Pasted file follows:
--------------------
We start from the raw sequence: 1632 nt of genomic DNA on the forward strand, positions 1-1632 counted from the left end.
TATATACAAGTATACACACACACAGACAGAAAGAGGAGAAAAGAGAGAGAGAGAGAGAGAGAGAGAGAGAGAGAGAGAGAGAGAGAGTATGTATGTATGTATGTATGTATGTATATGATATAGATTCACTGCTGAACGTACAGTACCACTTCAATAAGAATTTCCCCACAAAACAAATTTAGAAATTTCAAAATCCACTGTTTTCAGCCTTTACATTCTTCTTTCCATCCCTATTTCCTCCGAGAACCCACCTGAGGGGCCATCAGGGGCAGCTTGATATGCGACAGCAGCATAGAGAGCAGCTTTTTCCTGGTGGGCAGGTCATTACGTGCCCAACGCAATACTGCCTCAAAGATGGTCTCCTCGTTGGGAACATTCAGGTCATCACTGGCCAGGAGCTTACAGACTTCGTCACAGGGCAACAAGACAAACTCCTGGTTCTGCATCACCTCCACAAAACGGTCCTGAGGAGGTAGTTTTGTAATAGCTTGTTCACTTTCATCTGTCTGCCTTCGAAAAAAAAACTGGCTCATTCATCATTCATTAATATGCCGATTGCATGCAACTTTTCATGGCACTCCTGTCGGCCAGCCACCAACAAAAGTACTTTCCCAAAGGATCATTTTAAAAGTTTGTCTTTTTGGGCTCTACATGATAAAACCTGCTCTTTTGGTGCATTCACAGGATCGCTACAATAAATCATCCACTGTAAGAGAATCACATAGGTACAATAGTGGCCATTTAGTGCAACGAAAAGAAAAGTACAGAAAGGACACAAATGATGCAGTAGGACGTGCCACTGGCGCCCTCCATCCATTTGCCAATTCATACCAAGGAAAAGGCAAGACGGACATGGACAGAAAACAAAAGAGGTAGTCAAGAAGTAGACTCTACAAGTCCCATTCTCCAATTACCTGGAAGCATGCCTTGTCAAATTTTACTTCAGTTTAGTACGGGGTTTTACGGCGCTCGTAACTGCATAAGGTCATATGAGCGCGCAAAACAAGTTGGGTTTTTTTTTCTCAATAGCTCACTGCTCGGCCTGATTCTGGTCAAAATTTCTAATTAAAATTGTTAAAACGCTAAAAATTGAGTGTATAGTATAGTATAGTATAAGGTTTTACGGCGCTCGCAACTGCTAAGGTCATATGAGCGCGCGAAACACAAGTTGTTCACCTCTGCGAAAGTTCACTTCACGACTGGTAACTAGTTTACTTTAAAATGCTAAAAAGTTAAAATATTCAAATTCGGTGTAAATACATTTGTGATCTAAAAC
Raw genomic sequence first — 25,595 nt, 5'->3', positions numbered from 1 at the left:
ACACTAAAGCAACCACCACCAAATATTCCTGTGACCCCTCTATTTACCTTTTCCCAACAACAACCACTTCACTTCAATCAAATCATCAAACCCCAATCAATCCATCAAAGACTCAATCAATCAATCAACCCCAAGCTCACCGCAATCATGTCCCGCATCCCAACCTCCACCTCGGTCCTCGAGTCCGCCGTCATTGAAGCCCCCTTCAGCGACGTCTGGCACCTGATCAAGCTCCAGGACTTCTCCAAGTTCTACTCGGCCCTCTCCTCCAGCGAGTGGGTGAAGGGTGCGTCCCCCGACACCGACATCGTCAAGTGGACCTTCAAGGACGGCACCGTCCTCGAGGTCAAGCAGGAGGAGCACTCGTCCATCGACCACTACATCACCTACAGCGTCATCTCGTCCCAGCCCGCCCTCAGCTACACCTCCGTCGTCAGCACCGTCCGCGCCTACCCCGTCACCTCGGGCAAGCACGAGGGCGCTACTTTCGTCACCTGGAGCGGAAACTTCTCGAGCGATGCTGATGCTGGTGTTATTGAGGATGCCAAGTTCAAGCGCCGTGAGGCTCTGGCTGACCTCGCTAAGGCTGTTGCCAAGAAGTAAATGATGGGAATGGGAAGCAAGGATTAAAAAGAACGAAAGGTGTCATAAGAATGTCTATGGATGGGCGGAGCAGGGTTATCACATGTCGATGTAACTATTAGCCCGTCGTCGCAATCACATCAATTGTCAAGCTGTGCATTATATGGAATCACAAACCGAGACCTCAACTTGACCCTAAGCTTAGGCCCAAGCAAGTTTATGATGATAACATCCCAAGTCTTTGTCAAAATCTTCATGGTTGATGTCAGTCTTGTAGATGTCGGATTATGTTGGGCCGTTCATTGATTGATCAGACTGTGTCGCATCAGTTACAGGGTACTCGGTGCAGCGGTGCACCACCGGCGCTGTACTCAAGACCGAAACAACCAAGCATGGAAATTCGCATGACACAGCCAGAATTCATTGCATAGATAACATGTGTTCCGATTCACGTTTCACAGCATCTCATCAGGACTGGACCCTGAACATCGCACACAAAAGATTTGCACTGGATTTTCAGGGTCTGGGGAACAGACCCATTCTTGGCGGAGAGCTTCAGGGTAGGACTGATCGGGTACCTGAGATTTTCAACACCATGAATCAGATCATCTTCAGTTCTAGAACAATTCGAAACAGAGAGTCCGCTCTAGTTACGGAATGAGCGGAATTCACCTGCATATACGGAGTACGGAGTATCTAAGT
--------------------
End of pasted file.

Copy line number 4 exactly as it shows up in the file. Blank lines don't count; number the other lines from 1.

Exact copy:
ACACTAAAGCAACCACCACCAAATATTCCTGTGACCCCTCTATTTACCTTTTCCCAACAACAACCACTTCACTTCAATCAAATCATCAAACCCCAATCAATCCATCAAAGACTCAATCAATCAATCAACCCCAAGCTCACCGCAATCATGTCCCGCATCCCAACCTCCACCTCGGTCCTCGAGTCCGCCGTCATTGAAGCCCCCTTCAGCGACGTCTGGCACCTGATCAAGCTCCAGGACTTCTCCAAGTTCTACTCGGCCCTCTCCTCCAGCGAGTGGGTGAAGGGTGCGTCCCCCGACACCGACATCGTCAAGTGGACCTTCAAGGACGGCACCGTCCTCGAGGTCAAGCAGGAGGAGCACTCGTCCATCGACCACTACATCACCTACAGCGTCATCTCGTCCCAGCCCGCCCTCAGCTACACCTCCGTCGTCAGCACCGTCCGCGCCTACCCCGTCACCTCGGGCAAGCACGAGGGCGCTACTTTCGTCACCTGGAGCGGAAACTTCTCGAGCGATGCTGATGCTGGTGTTATTGAGGATGCCAAGTTCAAGCGCCGTGAGGCTCTGGCTGACCTCGCTAAGGCTGTTGCCAAGAAGTAAATGATGGGAATGGGAAGCAAGGATTAAAAAGAACGAAAGGTGTCATAAGAATGTCTATGGATGGGCGGAGCAGGGTTATCACATGTCGATGTAACTATTAGCCCGTCGTCGCAATCACATCAATTGTCAAGCTGTGCATTATATGGAATCACAAACCGAGACCTCAACTTGACCCTAAGCTTAGGCCCAAGCAAGTTTATGATGATAACATCCCAAGTCTTTGTCAAAATCTTCATGGTTGATGTCAGTCTTGTAGATGTCGGATTATGTTGGGCCGTTCATTGATTGATCAGACTGTGTCGCATCAGTTACAGGGTACTCGGTGCAGCGGTGCACCACCGGCGCTGTACTCAAGACCGAAACAACCAAGCATGGAAATTCGCATGACACAGCCAGAATTCATTGCATAGATAACATGTGTTCCGATTCACGTTTCACAGCATCTCATCAGGACTGGACCCTGAACATCGCACACAAAAGATTTGCACTGGATTTTCAGGGTCTGGGGAACAGACCCATTCTTGGCGGAGAGCTTCAGGGTAGGACTGATCGGGTACCTGAGATTTTCAACACCATGAATCAGATCATCTTCAGTTCTAGAACAATTCGAAACAGAGAGTCCGCTCTAGTTACGGAATGAGCGGAATTCACCTGCATATACGGAGTACGGAGTATCTAAGT